A short history of the 12th Air force
The Western Desert Air force (WDAF)
Initially commanded by Air Marshal Conningham, it comprised of 16 Squadrons (9 fighter, 6 medium bomber and 1 tactical reconnaissance) and its role was to support the Western Desert ground forces. It was created after the failed attempt to relieve Torbruk, Operation Battleaxe, where it was calculated that there was not enough co-operation between the Army and Air force. The WDAF was completely outclassed by the German BF109E and BF109F fighters, but their numbers were insufficient to tip the balance in their favour.1 Losses were extremely high at first due to the German technological superiority in the air and in one particular case, a Squadron commander lost 120% of his pilot strength within a six month period. This highlights the difficulties the Allies faced in the early periods of the North African Campaign, where Rommel and his Afrika Corps entry meant the Allies weapons were totally outclassed on the ground and in the air.
In the build up to the Alam Halfa, around the time when Allied production was increasing rapidly, the WDAF began to receive Spitfire Mk5's and the American P-40 variants, the Warhawk, Kittyhawk and Tomahawk and by the battle of El Alamein the WDAF comprised of 29 Squadrons, which included later variants of the Hurricane and Spitfire planes that could undertake bombing duties and were equipped with cannons as well as the normal machine guns, as well as the American built Boston, Mitchell and Baltimore bombers. This increase in technological advancement for the WDAF meant that it now had the ability to enforce its numerical superiority upon the German Airforce (GAF). After the Torch landings the WDAF was extremely effective in harassing the German and Italian armour and contributed greatly towards the Allied victory in North Africa.
1. Adrian Gilbert, The Imperial War Museum Of The Desert War (BCA 1992) page 142.
The hurricane was the Allies most useful aircraft in the Desert war as it was particularly durable; an attribute that was very important in the harsh conditions of the Desert. It served several roles in North Africa, such as photo reconnaissance, patrolling as well as fighting and bombing. The Hurricane was developed into a lethal Tank Busting aircraft which was first exploited to the full at Alam Halfa where Rommel`s retreating Afrika Corps were bombed day and night by the Allies. The Hurricane has received little applause for its service during World War II as the Spitfire stole most of the limelight and has become a legend in its own right.
Stats on the Hurricane
Stats on the Spitfire.
The Spitfire was the principal Allied fighter that could cope with the Lufwaffes BF109 fighters in the early and mid phases of the Second World War. The arrival of the Spitfire in the Mediterranean and North Africa severely eroded the BF109's superiority in those theatres and forced Germany to produce new variants of the Messershmitt. It was the Spitfire that received the glory during and after the Second World War and it was the plane that the German pilots most feared until the arrival of the American P51 Mustang and the Typhoon. It was the arrival of Spitfires in Malta that kept the Islands hopes alive and allowed it to withstand one of the most violent sieges ever witnessed. The Spitfire, like its enemy the BF 109 had many variants and this proved the planes relatively simple yet very effective design that was able to be modified continually have a lasting effect upon the Second World War. In the Desert War the Spitfire was used for many roles, much like the Hurricane including Photo reconnaissance, fighter,fighter-bomber and tank destroying sorties. Most feared as a fighter the Spitfire had a lengthy career which continued well after the end of the war. The ability to turn tighter than the BF109 was crucial in ensuring the Spitfires success in the Mediterranean and North Africa.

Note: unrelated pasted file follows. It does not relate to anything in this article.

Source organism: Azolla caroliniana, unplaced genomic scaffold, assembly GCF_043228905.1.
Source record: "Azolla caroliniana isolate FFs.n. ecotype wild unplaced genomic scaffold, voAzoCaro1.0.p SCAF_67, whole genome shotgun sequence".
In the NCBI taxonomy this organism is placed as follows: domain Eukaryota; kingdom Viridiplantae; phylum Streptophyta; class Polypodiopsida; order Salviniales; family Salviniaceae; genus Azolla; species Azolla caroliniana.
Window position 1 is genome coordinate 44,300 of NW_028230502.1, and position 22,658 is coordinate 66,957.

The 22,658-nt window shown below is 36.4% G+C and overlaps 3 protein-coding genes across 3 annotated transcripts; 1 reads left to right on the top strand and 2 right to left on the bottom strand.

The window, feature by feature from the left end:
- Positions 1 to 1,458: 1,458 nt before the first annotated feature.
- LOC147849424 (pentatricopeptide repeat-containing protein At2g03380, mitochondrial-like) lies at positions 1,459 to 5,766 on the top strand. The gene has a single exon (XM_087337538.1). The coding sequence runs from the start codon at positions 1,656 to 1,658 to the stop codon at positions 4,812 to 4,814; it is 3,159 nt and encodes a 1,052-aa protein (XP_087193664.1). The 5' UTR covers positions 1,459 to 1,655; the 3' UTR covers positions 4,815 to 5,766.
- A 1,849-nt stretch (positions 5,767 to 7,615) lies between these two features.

- The Spitfire and Hurricanes worst nightmare.
The BF109 Page
- Lethal German Dive Bomber
The Junkers Ju-87 Dive Bomber had a fate much the same as the BF109 as it became legendary in the first year of the Second World War, only to steadily decline in relative performance as the war continued. The Stuka as it became known was responsible for sinking more ships sunk than any other aircraft in history, whilst having an incredible tally of tank kills as well. The Stuka was a Psychological weapon too, with its screaming sirens (nicknamed the 'Trumpets of Jericho') attached to its landing gear spats that terrorised its targets before hitting them with up to 3,968 lb of high explosives. In the first year of the war the Stuka became synonymous with Blitzkrieg and was seen as the flying artillery of the Second World War. The Stuka comprised such an important element of the Blitzkrieg tactic, with the enemy being constantly harassed from the air whilst having to deal with the onslaught of elite Panzer divisions on the ground, not to mention the bombardment from conventional artillery.
The Stuka served as an important weapon for the Axis powers and ensured its remarkably quick victories in Poland, France, Norway, Denmark and Holland. When more capable fighters were fielded by the Allies, the Stuka was not up to the job of defending itself adequately. As the war went on the role of the Stuka became smaller and smaller as well as more difficult and the FW190 took over its role. There is no doubting however that the role that the Stuka played in the opening rounds of the war in the various invasions and the early phases of the Battle Of Britain had a profound and indeed decisive effect upon the Second World War.
For more information on these aircraft, see The Hangar for more information.
Diverted and Committed Troops
Weapons In North Africa
Commanders and their tactics
High Command Disputes And Interference
Concluding thoughts on the North African Campaign